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The Goodness of God a Refuge

The Goodness of God a Refuge

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Published by glennpease
BY JAMES W. ALEXANDER, D. D
BY JAMES W. ALEXANDER, D. D

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Published by: glennpease on May 08, 2013
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12/28/2013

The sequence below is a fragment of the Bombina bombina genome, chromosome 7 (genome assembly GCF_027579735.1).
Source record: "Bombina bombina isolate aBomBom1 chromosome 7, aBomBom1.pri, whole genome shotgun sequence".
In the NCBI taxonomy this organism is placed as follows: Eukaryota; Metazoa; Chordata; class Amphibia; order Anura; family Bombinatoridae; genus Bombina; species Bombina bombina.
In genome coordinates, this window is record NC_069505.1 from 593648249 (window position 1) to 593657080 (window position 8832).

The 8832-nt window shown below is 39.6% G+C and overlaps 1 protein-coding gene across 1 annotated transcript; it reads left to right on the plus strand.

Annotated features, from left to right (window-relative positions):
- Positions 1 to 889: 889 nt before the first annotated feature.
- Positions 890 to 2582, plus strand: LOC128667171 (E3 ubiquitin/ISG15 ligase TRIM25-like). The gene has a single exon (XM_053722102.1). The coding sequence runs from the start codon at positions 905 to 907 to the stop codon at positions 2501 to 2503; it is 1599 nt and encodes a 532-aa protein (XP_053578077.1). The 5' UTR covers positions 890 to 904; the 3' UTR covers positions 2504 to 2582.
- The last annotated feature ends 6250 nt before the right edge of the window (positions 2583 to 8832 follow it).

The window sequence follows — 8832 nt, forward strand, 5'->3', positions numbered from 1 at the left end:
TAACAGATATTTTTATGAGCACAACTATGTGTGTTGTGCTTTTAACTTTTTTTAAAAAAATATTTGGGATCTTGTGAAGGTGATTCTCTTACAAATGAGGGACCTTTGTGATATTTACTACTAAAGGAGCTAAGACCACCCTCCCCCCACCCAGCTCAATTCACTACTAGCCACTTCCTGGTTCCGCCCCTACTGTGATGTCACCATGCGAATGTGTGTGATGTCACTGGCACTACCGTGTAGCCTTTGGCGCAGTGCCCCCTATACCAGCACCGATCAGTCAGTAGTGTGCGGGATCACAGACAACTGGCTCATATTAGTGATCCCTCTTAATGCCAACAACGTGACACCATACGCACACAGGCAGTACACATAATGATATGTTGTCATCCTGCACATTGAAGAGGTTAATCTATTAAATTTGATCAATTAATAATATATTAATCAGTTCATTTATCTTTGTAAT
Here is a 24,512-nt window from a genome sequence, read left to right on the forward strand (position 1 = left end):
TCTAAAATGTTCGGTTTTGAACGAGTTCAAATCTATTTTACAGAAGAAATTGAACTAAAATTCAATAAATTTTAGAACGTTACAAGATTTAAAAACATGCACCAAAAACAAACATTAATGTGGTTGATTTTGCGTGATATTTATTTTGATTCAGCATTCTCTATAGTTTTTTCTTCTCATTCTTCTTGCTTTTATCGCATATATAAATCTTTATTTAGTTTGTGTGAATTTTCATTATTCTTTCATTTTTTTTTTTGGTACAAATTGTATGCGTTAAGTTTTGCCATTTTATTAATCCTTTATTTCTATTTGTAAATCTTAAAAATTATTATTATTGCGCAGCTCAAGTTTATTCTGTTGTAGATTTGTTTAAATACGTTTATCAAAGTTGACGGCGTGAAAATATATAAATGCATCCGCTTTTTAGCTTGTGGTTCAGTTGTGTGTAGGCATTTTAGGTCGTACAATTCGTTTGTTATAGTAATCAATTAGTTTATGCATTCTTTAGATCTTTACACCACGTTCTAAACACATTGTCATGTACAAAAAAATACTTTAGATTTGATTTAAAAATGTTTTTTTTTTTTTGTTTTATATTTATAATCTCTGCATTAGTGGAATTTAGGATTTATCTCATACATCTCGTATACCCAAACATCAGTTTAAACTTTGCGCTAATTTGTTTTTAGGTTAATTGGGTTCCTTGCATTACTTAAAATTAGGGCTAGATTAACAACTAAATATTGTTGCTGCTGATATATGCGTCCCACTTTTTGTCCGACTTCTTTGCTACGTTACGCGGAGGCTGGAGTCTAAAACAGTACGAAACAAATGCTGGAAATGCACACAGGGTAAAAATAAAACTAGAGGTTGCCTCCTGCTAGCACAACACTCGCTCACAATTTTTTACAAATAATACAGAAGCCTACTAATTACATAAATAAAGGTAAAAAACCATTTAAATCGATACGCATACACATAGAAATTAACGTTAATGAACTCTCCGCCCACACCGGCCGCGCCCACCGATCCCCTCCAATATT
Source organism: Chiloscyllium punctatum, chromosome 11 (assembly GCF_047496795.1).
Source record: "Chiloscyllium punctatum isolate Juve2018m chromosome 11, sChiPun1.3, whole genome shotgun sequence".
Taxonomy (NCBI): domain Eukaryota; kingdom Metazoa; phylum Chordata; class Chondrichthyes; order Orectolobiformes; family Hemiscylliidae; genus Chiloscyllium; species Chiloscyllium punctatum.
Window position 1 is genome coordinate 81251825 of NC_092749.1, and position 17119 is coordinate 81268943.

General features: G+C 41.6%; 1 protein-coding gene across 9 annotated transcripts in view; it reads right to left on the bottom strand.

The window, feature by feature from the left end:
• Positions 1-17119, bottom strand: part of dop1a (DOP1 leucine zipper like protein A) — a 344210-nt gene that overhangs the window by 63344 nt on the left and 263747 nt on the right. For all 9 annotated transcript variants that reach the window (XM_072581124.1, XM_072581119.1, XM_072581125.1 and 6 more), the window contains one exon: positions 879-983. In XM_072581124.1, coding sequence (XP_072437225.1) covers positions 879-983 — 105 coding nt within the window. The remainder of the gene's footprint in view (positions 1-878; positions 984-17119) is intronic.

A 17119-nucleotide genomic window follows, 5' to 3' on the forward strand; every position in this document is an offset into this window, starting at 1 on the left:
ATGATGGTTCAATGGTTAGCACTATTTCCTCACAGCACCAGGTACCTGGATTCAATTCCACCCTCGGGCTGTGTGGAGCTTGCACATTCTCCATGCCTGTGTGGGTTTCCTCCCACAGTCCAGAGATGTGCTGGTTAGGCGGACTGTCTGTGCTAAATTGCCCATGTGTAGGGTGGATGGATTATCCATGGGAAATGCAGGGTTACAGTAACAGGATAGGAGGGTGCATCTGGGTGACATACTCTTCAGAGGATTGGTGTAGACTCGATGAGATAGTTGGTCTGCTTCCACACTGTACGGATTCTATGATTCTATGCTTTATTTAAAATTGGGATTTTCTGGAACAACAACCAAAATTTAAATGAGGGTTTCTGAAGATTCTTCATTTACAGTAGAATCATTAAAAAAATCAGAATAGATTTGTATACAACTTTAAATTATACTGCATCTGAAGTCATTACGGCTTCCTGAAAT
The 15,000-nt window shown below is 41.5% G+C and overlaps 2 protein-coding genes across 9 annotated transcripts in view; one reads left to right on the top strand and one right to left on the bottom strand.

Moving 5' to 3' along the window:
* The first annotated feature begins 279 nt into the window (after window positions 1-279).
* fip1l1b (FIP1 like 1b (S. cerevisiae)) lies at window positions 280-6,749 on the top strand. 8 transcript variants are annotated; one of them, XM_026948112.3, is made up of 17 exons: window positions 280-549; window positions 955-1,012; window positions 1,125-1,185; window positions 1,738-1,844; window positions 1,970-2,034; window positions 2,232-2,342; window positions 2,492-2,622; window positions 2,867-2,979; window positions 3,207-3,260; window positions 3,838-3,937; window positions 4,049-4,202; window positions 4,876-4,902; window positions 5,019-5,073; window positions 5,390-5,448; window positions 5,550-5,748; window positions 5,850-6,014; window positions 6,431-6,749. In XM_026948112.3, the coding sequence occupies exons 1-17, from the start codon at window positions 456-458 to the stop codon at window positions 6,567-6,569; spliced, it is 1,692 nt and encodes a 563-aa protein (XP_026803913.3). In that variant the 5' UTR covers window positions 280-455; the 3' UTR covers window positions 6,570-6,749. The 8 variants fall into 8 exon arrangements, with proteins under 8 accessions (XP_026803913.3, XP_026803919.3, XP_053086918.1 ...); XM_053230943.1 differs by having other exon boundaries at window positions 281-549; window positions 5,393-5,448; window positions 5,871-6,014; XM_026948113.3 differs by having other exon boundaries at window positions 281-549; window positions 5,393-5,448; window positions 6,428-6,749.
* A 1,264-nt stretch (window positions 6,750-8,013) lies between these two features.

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THE GOODESS OF GOD A REFUGEBY JAMES W. ALEXADER, D. DI every age, perhaps we miglit even say in everyChristian experience, there are junctures in whichit is difficult to reconcile the dispensations of provi-dence with the goodness of God. The controversybegan in the patriarchal days, and is the grand argu-ment of the book of Job. "Wherefore do thewicked live, become old, yea, are mighty in power ?"Job 21 : Y. The seventy-third psalm is occupiedwith the clearing of the same paradox. Jeremiah,pre-eminently a sorrowful man, breaks forth thus :" Righteous art thou, O Lord, when I plead with thee,yet let me reason the case with thee of thy judg-ments: Wherefore doth the way of the wickedprosper?" Jer. 12 : 1, marg. The worst men aresometimes apparently happy, and the consequenceis, that the believer is envious at the foolish. Ene-mies of God appear to him to succeed in everyundertaking. Wealth flows in on them; theyarrogate to themselves an exemption from all re-verses, and feel insured even against providence;they fill the public eye, they build and decorate,they gather about them the gay and the revelling,they leave wealth to their children.112 . COSOLATIO.In the very same view, pious men are thouglitto be unhappy, and beyond a doubt are afflicted.othing is more true of them, as a class, than thatthey suffer. If we look at all the retinue of believ-ers, following Christ up the steep ascent, we beholdthem bearing the cross, while the rugged path is mark-ed by the blood of their feet, and their eyes are wetwith weeping. They come out of great tribulation.Under the perplexities of this contemplation,what is left for the believer in his anguish, but toseek the resort which we have been pointing out,and to search among God's awful attributes for someone which may be a solace ? The name of the Lord